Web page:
An empty movie theater.
- A building with multiple screens where movies are shown is an example of a movie theater.
- Going to see a play is an example of going to the theater.
- A person who stars in movies and plays is an example of someone who is in theater.
- a place where plays, operas, films, etc. are presented; esp., a building or outdoor structure expressly designed for such presentations
- any place resembling a theater, esp. a lecture hall, surgical clinic, etc., having the floor of the seating space raked
- any place where events take place; scene of operations; specif., an area of military operations, as in a war: a commander in the Southern Pacific theater
- the dramatic art or dramatic works; drama
- the theatrical world; people engaged in theatrical activity
- the legitimate theater, as distinguished from films, TV, etc.: often with the
- theatrical technique, production, etc. with reference to its effectiveness: a play that is good theater
- a showy, affected, or melodramatic display, situation, etc. thought of as being like a theatrical performance
Origin of theaterMiddle English theatre ; from Old French ; from Classical Latin theatrum ; from Classical Greek theatron ; from base of theasthai, to see, view ; from Indo-European base an unverified form dh?u-, to see from source Classical Greek thauma, miracle
- A building, room, or outdoor structure for the presentation of plays, films, or other dramatic performances.
- A room with tiers of seats used for lectures or demonstrations: an operating theater at a medical school.
- a. Dramatic literature or its performance; drama: the theater of Shakespeare and Marlowe.b. The milieu of actors and playwrights.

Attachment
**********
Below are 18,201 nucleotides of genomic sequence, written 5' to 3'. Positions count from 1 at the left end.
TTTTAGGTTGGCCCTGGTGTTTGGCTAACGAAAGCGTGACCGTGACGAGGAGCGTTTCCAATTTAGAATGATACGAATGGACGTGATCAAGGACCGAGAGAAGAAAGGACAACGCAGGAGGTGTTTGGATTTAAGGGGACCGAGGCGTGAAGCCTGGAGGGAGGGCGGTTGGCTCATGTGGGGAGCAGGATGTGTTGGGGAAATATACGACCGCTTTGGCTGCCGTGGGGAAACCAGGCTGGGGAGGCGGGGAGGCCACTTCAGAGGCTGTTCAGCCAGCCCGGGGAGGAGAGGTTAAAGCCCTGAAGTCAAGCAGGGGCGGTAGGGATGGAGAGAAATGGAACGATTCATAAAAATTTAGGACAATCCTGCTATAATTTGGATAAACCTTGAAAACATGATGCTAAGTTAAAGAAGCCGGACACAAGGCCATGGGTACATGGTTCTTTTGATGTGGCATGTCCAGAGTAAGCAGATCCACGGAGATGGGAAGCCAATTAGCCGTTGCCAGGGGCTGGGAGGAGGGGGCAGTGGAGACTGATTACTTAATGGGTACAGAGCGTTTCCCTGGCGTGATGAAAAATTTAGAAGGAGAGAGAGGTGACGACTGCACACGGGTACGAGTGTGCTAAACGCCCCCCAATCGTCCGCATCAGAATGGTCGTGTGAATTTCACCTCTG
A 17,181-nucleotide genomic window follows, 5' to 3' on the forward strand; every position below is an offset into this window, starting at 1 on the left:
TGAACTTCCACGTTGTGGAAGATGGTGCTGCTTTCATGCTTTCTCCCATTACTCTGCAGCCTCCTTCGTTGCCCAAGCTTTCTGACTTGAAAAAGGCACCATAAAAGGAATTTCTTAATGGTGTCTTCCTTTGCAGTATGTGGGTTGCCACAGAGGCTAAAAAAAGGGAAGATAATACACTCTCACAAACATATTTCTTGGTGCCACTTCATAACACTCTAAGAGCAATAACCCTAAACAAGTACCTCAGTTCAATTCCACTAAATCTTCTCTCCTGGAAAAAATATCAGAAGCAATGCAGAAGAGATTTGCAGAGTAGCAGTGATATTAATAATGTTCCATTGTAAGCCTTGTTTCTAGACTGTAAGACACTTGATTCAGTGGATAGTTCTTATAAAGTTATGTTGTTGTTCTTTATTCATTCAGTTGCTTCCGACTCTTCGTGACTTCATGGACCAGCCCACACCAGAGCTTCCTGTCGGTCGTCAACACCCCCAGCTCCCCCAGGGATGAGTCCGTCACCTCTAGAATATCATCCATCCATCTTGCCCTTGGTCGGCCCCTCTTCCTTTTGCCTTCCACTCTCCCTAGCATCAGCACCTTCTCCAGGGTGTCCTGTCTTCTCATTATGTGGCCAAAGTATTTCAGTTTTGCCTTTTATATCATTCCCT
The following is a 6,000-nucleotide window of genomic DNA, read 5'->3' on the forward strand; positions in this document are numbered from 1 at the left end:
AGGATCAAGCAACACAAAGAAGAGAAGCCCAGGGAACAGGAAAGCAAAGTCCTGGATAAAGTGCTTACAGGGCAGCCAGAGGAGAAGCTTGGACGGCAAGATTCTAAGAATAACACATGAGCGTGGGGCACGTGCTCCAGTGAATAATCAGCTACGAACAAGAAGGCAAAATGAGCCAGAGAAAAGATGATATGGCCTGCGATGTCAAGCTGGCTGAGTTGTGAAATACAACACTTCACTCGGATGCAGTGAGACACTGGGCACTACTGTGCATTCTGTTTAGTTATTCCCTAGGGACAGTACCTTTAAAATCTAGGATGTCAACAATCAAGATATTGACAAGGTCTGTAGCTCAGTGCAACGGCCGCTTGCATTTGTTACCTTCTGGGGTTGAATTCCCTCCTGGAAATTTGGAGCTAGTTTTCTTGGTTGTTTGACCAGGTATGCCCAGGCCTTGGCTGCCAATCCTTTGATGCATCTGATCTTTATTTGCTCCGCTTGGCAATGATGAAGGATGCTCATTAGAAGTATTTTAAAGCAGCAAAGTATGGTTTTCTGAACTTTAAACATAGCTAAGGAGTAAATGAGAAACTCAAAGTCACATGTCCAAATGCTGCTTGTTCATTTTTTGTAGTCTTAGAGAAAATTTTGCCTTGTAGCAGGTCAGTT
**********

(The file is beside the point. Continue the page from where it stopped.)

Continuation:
- a. The quality or effectiveness of a theatrical production: good theater; awful theater.b. Dramatic material or the use of such material: “His summation was a great piece of courtroom theater” (Ron Rosenbaum).
- The audience assembled for a dramatic performance.
- A place that is the setting for dramatic events.
- A large geographic area in which military operations are coordinated: the European theater during World War II.
Origin of theaterMiddle English theatre, from Old French, from Latin the&amacron;trum, from Greek the&amacron;tron, from the&amacron;sthai, to watch, from the&amacron;, a viewing.
- A place or building, consisting of a stage and seating, in which an audience gathers to watch plays, musical performances, public ceremonies, and so on.
- A region where a particular action takes place; a specific field of action, usually with reference to war.
- His grandfather was in the Pacific theater during the war.
- A lecture theatre.
- (medicine) An operating theatre or locale for human experimentation.
- This man is about to die, get him into theater at once!
- (US) A cinema.
- We sat in the back row of the theater and threw popcorn at the screen.
- Drama or performance as a profession or artform.
- I worked in the theater for twenty-five years.